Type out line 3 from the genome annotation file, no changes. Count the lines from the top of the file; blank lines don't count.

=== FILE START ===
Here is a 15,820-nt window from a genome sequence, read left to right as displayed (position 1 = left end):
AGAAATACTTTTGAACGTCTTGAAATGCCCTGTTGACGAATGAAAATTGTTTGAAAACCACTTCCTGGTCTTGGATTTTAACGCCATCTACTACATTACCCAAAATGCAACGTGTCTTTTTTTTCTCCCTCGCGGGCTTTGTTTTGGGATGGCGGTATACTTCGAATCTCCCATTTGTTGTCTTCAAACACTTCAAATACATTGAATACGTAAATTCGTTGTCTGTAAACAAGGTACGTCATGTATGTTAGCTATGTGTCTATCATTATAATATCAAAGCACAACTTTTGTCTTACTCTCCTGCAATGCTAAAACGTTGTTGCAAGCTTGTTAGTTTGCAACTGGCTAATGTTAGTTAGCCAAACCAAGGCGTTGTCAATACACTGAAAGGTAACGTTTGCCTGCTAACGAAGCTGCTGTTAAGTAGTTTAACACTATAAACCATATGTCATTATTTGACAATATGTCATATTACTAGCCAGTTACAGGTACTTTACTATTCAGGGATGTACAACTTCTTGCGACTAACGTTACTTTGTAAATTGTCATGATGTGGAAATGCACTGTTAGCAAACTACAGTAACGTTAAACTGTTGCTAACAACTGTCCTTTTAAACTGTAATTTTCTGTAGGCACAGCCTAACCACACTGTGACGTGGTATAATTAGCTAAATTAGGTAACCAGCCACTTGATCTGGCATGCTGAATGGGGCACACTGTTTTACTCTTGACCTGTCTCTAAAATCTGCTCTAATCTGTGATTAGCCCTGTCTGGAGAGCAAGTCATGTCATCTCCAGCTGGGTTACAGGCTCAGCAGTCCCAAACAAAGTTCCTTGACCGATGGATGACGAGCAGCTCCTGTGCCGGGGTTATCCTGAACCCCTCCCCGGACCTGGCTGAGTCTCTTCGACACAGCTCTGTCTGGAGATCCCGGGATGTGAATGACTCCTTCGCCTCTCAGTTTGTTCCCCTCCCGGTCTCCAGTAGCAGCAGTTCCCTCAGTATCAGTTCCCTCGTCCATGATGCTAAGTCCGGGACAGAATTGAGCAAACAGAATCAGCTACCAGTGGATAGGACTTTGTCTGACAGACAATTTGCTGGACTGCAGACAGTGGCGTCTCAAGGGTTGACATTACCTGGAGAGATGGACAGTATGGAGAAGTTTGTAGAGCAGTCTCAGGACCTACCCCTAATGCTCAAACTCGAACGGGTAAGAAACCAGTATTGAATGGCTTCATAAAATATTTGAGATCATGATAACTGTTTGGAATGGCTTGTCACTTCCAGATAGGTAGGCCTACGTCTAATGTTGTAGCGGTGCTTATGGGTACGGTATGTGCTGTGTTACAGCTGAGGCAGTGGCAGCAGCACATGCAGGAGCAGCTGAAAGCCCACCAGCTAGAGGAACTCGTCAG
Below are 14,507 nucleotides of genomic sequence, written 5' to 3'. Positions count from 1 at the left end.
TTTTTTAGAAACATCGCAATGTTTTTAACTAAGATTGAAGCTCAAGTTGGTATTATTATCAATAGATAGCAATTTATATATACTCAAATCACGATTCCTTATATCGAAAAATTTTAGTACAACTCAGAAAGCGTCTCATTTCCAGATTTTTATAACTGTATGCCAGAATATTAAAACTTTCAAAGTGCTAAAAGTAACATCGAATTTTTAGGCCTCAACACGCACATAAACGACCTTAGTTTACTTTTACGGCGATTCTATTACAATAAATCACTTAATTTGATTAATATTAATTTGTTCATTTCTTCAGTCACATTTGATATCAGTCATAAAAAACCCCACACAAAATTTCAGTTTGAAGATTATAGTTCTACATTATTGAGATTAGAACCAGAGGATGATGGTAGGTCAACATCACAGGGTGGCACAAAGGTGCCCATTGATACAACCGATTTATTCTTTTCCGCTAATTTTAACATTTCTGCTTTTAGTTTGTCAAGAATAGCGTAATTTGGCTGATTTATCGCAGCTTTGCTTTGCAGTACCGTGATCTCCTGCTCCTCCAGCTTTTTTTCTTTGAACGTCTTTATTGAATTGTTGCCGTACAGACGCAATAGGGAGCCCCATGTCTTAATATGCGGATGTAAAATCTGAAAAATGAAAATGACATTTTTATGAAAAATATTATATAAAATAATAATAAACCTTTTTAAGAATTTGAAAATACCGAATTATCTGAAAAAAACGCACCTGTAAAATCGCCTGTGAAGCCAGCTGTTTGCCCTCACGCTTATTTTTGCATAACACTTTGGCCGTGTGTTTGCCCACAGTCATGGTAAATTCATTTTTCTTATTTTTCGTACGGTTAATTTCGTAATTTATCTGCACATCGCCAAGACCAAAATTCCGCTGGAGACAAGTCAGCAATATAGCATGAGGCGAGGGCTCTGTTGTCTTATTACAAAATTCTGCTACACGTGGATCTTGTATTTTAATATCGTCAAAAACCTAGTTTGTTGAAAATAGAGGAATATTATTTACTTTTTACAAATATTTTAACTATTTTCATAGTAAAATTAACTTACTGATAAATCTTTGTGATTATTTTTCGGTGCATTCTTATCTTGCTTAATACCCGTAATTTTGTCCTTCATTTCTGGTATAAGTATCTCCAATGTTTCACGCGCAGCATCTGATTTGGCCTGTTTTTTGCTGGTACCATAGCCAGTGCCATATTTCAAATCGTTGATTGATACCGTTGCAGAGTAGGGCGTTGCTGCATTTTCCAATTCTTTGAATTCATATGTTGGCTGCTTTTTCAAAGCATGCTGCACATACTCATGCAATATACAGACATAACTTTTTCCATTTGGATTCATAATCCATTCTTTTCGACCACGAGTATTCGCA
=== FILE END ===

Below are 14,507 nucleotides of genomic sequence, written 5' to 3'. Positions count from 1 at the left end.